The Peace Crane Story
Sadako Sasaki was two years old when the atomic bomb was dropped on her city of Hiroshima, Japan, on August 6, 1945. She wasn’t killed, but her grandmother and several friends were. As a young girl, she was an extremely fast runner. But at age 11, she collapsed after a race and was eventually admitted to the hospital where she learned that she had contracted leukemia from the radiation of the atomic bomb. A friend told her about the Japanese legend of the paper cranes. If you make 1,000 cranes, your deepest wish is granted. Since the crane is a symbol of long life, her friend thought if Sadako made 1,000, maybe she would be cured. Sadako worked for months, completing more than 600, but realized that she was dying. On her last crane (#644), she said she wanted to write “Peace” on its wings so that it would fly over the whole world telling children and adults everywhere to work for peace, so that no other child would have to die as she was.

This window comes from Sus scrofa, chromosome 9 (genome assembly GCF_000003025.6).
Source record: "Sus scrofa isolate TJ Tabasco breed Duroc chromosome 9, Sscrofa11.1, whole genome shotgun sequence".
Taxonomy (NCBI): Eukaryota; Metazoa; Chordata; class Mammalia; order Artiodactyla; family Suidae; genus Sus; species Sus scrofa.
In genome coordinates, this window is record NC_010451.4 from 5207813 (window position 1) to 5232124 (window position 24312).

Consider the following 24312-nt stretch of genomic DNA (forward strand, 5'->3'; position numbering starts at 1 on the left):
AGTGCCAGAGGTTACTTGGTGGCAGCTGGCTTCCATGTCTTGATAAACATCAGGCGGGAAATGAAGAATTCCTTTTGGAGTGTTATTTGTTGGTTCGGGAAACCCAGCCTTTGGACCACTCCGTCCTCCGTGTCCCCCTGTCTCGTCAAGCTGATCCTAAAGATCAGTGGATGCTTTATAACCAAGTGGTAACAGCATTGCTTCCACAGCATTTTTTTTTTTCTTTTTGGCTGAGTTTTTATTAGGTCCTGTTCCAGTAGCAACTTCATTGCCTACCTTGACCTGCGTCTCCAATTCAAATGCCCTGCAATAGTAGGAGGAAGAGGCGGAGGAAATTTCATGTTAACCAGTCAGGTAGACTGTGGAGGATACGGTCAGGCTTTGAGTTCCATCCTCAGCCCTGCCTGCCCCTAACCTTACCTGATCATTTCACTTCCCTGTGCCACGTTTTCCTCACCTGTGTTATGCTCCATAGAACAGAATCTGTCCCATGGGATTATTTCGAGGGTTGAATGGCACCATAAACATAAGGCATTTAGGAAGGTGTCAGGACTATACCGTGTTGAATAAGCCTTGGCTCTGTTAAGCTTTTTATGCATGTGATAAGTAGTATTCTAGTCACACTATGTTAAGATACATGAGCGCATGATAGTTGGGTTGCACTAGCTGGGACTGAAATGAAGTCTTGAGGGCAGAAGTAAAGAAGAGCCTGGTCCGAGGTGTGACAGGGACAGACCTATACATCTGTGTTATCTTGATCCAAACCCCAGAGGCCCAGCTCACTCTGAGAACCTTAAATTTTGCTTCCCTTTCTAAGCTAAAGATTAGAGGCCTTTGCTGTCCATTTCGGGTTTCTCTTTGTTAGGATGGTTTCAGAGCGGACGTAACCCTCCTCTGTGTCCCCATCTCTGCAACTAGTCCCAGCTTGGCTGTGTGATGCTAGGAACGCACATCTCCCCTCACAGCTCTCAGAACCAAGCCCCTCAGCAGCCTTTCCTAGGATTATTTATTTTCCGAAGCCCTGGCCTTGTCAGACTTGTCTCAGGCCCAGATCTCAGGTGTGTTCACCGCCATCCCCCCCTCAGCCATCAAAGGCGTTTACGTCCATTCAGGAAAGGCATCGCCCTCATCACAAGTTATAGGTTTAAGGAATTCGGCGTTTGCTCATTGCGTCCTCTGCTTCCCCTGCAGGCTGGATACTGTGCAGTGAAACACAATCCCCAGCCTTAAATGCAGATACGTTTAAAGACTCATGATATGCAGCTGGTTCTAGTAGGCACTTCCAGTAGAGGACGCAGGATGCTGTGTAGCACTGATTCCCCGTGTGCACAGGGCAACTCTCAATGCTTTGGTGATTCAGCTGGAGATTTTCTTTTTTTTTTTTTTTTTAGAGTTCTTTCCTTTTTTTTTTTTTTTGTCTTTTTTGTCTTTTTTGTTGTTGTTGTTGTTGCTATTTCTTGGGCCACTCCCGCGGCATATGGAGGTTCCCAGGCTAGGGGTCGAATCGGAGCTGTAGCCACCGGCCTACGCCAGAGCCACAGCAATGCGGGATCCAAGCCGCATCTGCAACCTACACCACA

Her classmates finished the 1,000 cranes and took a collection around Japan to build a 30-foot arch in the Peace Park in Hiroshima with a statue of Sadako on top, with a crane over her head. Children and adults all over the world continue to make the paper cranes as a symbol of their commitment to work for peace.